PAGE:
Only if you forget who you are, how you live, and what your entire belief system is.

“What if no one reads it?”

I’m sure at least Klee will read it, so no worries there.

“What if there is no audience?”

Your crowdfunding campaign is already 70% funded, I don’t think you have to worry about that.

“What if my book doesn’t impact anyone?”

If it impacts you, it will impact someone… write it for you.

“What if this is a waste of my time and effort?”

If you don’t do it, you will regret not spending the time and effort into it. That means that no matter what, it’s worth it.

“I’ll be embarrassed if people criticize my book.”

People criticize you all the time, and they will definitely criticize your book, so get used to it… sissy.

“I’m afraid this book is going to make someone mad.”

Oh well, people get mad over stupid stuff all the time, so don’t worry about it. You’re not a jerk who likes to provoke people, remember that.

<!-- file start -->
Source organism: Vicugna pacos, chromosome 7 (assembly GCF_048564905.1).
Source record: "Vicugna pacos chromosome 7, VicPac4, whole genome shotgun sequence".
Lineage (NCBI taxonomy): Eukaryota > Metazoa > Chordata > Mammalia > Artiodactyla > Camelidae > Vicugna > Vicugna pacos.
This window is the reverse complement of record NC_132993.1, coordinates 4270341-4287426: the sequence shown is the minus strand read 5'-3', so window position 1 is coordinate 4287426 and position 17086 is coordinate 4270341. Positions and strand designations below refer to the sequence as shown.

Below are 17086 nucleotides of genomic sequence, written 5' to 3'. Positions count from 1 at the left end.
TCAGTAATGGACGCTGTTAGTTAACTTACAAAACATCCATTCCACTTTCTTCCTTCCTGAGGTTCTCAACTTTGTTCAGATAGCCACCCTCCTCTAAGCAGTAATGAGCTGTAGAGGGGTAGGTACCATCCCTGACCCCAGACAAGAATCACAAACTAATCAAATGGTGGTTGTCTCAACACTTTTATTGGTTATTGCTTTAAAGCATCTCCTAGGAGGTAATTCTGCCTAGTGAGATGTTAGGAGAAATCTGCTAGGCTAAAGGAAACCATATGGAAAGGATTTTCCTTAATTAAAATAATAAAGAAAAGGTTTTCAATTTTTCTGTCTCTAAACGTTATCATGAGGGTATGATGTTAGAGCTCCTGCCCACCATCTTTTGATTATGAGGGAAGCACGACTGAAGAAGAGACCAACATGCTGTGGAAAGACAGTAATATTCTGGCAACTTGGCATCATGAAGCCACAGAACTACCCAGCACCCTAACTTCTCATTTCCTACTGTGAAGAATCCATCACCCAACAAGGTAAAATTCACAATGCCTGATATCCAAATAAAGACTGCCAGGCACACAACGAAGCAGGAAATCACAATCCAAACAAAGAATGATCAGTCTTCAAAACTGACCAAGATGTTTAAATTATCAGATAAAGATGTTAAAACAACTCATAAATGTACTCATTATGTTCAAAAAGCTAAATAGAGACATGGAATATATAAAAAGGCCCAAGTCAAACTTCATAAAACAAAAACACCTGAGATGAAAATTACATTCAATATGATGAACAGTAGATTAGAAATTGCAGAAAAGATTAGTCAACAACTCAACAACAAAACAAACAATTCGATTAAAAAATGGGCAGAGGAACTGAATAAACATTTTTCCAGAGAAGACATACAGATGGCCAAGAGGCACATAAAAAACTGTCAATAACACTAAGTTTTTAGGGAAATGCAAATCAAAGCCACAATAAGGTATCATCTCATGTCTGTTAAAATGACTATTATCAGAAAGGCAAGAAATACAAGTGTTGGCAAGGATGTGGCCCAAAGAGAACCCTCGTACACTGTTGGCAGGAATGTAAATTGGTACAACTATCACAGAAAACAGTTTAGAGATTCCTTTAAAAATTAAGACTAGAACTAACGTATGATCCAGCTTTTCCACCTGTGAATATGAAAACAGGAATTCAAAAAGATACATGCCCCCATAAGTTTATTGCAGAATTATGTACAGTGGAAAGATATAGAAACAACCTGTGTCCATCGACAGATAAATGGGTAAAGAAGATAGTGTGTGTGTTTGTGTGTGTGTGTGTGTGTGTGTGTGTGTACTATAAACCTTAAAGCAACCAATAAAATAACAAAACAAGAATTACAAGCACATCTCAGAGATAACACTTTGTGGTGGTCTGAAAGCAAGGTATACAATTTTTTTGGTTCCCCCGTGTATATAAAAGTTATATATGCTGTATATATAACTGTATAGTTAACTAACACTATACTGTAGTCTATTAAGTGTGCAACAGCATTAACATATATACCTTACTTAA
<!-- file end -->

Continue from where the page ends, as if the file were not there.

“I’m afraid of being judged.”

You get judged every day… get over it.

“I don’t want my book to upset my current followers.”

The ones that don’t like it aren’t part of your tribe. Besides, the book is going to be awesome.

“What if my friends and family read it and hate it?”

They don’t like anything you do anyway, so who cares?

“I’m afraid I’m going to look stupid.”

Well, the book is not going to change your looks… so, get over it.

“What if I get all one-star reviews?”

Sweet! You got a star!!!

“What if everyone who reads it, hates it?”

Then, it’s bad and you should make changes for your second book.

“What will people think if there’s a typo?”